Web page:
The importance of body composition analysis in managing overweight

Body composition, the percentage of fat mass and non-fat mass, gives a more precise definition of excess fat, and therefore obesity. Body composition analysis can be helpful in determining whether an increase in BMI is due to excess fat or muscle mass.

Body fat percentage can be estimated by measuring the thickness of the skinfold (usually above the triceps) and the midbrachial muscle area.

Bioelectrical impedancemetry makes it possible to estimate the percentage of body fat, simply and non-invasively. Bioelectrical impedance analysis directly estimates the percentage of the total amount of body water; the calculation of the percentage of body fat is derived indirectly from this. However, bioelectrical impedancemetry is more reliable in people in good health or who have a limited number of chronic pathologies which can thus modify hydration (moderate obesity, diabetes mellitus).

Some naturopathic tips to help manage overweight in obesity:

A balanced diet is particularly important for weight loss and weight maintenance.

The strategies include the following actions:

  • Eat small meals while avoiding or choosing snacks carefully
  • Replace refined carbohydrates and processed foods with fresh fruits, vegetables and salads
  • Replace with water, sugary drinks or fruit juices
  • Limit alcohol consumption to moderate levels
  • Include fat-free or low-fat dairy products that are part of a healthy diet and help provide sufficient amounts of vitamin D
  • Low-calorie, high-fiber diets that modestly limit calories (600 kcal / day) and incorporate lean protein appear to work best in the long term. Foods with a low glycemic index and marine fish oils or monounsaturated fatty acids of plant origin (olive oil) reduce the risk of cardiovascular pathologies and diabetes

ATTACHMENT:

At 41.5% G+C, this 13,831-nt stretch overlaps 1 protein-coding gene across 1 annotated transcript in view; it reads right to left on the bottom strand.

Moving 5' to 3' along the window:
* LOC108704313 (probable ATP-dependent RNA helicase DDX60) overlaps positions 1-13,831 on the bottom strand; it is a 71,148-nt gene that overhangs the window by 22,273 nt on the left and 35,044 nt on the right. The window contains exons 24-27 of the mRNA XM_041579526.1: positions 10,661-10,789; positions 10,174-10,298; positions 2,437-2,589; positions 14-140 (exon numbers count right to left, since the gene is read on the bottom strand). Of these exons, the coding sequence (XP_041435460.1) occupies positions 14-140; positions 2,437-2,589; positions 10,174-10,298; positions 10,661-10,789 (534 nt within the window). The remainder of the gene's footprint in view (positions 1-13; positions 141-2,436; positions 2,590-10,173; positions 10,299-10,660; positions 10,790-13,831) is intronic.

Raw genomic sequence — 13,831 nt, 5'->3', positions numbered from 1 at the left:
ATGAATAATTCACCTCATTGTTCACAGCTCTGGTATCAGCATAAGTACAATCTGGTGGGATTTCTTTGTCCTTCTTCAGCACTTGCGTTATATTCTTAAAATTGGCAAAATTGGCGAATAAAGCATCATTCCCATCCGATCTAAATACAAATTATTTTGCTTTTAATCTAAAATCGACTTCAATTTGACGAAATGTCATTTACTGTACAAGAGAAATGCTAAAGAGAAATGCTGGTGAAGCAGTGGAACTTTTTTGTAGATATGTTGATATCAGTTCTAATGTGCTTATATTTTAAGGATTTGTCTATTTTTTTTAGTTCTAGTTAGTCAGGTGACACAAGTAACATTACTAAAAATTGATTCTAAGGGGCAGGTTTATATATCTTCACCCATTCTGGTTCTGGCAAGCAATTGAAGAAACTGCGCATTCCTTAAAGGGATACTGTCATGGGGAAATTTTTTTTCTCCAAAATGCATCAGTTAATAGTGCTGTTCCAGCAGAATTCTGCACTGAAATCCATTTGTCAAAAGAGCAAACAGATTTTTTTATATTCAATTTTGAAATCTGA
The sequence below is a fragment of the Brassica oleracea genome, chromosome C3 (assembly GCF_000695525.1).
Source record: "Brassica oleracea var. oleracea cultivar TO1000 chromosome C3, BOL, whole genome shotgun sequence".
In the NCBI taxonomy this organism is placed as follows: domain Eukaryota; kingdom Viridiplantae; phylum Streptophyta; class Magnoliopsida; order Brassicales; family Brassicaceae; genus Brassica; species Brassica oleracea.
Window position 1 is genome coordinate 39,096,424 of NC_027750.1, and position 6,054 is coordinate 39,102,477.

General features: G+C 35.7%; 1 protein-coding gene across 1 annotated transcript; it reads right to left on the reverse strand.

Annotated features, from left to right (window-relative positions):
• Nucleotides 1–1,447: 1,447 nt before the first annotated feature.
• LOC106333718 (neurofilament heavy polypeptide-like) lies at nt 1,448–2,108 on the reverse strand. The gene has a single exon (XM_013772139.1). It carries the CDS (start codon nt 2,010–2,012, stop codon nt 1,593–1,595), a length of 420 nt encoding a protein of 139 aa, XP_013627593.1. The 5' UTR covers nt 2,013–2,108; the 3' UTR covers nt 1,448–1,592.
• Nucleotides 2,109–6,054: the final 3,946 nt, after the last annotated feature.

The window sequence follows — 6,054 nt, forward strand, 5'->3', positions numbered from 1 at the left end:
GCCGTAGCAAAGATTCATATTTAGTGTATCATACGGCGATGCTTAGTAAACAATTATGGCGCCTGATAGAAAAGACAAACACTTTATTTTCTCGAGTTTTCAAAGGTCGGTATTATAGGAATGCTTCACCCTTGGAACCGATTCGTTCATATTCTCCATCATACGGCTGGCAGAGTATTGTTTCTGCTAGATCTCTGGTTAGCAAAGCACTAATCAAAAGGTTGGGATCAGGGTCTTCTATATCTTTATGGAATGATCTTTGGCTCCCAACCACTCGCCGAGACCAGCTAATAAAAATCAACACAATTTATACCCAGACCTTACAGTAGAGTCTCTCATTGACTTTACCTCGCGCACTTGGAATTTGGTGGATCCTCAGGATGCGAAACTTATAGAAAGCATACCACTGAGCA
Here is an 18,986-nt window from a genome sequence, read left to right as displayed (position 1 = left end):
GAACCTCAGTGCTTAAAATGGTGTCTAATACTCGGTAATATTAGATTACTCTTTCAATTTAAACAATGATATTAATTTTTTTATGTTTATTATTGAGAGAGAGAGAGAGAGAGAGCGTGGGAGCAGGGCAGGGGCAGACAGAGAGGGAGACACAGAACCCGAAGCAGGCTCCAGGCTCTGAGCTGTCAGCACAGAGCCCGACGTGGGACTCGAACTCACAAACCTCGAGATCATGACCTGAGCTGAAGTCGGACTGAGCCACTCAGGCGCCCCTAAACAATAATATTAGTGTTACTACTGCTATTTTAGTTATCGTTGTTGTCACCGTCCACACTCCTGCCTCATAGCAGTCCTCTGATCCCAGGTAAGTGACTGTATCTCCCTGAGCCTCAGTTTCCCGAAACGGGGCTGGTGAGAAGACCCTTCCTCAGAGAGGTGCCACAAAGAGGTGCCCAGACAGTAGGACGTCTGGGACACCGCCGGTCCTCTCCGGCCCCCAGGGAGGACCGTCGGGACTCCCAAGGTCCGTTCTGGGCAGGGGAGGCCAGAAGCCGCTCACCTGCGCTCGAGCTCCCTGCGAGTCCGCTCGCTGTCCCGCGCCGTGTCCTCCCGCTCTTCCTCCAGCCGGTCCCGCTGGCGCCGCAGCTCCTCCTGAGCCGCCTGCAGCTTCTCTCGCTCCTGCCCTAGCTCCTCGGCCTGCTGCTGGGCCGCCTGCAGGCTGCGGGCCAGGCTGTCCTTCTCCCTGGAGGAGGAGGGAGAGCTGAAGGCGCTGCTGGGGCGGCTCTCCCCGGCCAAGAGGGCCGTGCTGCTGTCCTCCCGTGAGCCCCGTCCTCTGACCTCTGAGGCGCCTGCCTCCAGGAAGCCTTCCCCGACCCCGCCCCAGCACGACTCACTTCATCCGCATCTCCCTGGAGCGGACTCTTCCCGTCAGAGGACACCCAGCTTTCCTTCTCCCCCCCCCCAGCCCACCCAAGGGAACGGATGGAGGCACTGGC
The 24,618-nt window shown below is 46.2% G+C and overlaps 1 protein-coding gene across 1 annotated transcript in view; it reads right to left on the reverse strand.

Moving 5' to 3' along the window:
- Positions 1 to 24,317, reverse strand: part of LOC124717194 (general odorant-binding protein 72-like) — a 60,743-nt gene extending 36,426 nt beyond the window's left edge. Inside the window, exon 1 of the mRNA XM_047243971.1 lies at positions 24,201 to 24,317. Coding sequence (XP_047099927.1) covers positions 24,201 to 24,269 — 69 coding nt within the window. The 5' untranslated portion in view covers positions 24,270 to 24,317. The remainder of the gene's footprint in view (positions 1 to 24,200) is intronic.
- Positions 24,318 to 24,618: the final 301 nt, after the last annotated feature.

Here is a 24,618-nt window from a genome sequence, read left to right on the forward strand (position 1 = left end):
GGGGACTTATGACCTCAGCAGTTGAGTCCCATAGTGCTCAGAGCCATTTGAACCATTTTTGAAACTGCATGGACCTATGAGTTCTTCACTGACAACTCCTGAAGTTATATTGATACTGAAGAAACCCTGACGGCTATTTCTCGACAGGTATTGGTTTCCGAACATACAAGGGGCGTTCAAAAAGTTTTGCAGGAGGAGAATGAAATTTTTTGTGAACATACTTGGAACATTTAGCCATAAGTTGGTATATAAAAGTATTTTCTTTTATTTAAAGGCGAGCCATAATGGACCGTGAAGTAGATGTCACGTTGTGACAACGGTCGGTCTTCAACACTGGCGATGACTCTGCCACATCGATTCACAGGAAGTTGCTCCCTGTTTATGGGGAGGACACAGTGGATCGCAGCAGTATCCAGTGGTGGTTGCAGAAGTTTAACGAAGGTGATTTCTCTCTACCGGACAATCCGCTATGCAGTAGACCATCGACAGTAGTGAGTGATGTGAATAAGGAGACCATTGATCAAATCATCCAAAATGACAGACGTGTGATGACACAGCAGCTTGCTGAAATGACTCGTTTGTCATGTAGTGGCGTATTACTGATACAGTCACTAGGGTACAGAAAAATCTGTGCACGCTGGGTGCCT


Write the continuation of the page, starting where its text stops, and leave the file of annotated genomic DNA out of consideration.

• Meal replacements help to lose weight and stabilize it; these products can be used continuously or intermittently
  • Diets that are too restrictive are unlikely to be followed or to cause lasting weight loss. Diets that limit caloric intake to <50% of baseline energy expenditure, known as very low calorie diets, may only contain 800 kcal / day
  • Exercise increases energy expenditure, basal metabolism, and meal-induced thermogenesis. Physical activity also seems to regulate appetite towards caloric consumption more appropriate to needs.

Sport side:

Exercises, including endurance (resistance), increase muscle mass. Muscle tissue burns more calories at rest than fat tissue, so increasing muscle mass leads to lasting increases in basal metabolism. Interesting and enjoyable exercise is more likely to be done with intensity. A combination of aerobic and resistance exercises is in fact preferable to these exercises performed alone. The guidelines, however, suggest physical activity of 150 min / week for health benefit. 300 to 360 min / week to achieve weight loss and maintenance. Developing a more physically active lifestyle can indeed make it possible to lose weight and maintain it.

Other benefits associated with physical activity additionally include increased insulin sensitivity, improved lipid profile, reduced blood pressure, increased aerobic capacity, psychological well-being, risk breast and colon cancer decreased and increased life expectancy.

Sources:

  • Ajslev TA, Andersen CS, Gamborg M, et al. Childhood overweight after establishment of the gut microbiota: The role of delivery mode, pre-pregnancy weight and early administration of antibiotics. Int J Obes 35 (4): 522–529, 2011. doi: 10.1038 / ijo.2011.27.
  • Heindel JJ, Newbold R, Schug TT: Endocrine disruptors and obesity. Nat Rev Endocrinol 11 (11): 653–661, 2015. doi: 10.1038 / nrendo.2015.163.
  • Williamson DF, Thompson TJ, Anda RF, et al: Body weight and obesity in adults and self-reported abuse in childhood. Int J Obes Relat Metab Disord 26 (8): 1075-82, 2002. doi: 10.1038 / sj.ijo.0802038.
  • Anda RF, Felitti VJ, Bremner JD, et al: The enduring effects of abuse and related adverse experiences in childhood. A convergence of evidence from neurobiology and epidemiology. Eur Arch Psychiatry Clin Neurosci 256 (3): 174-86, 2006. doi: 10.1007 / s00406-005-0624-4.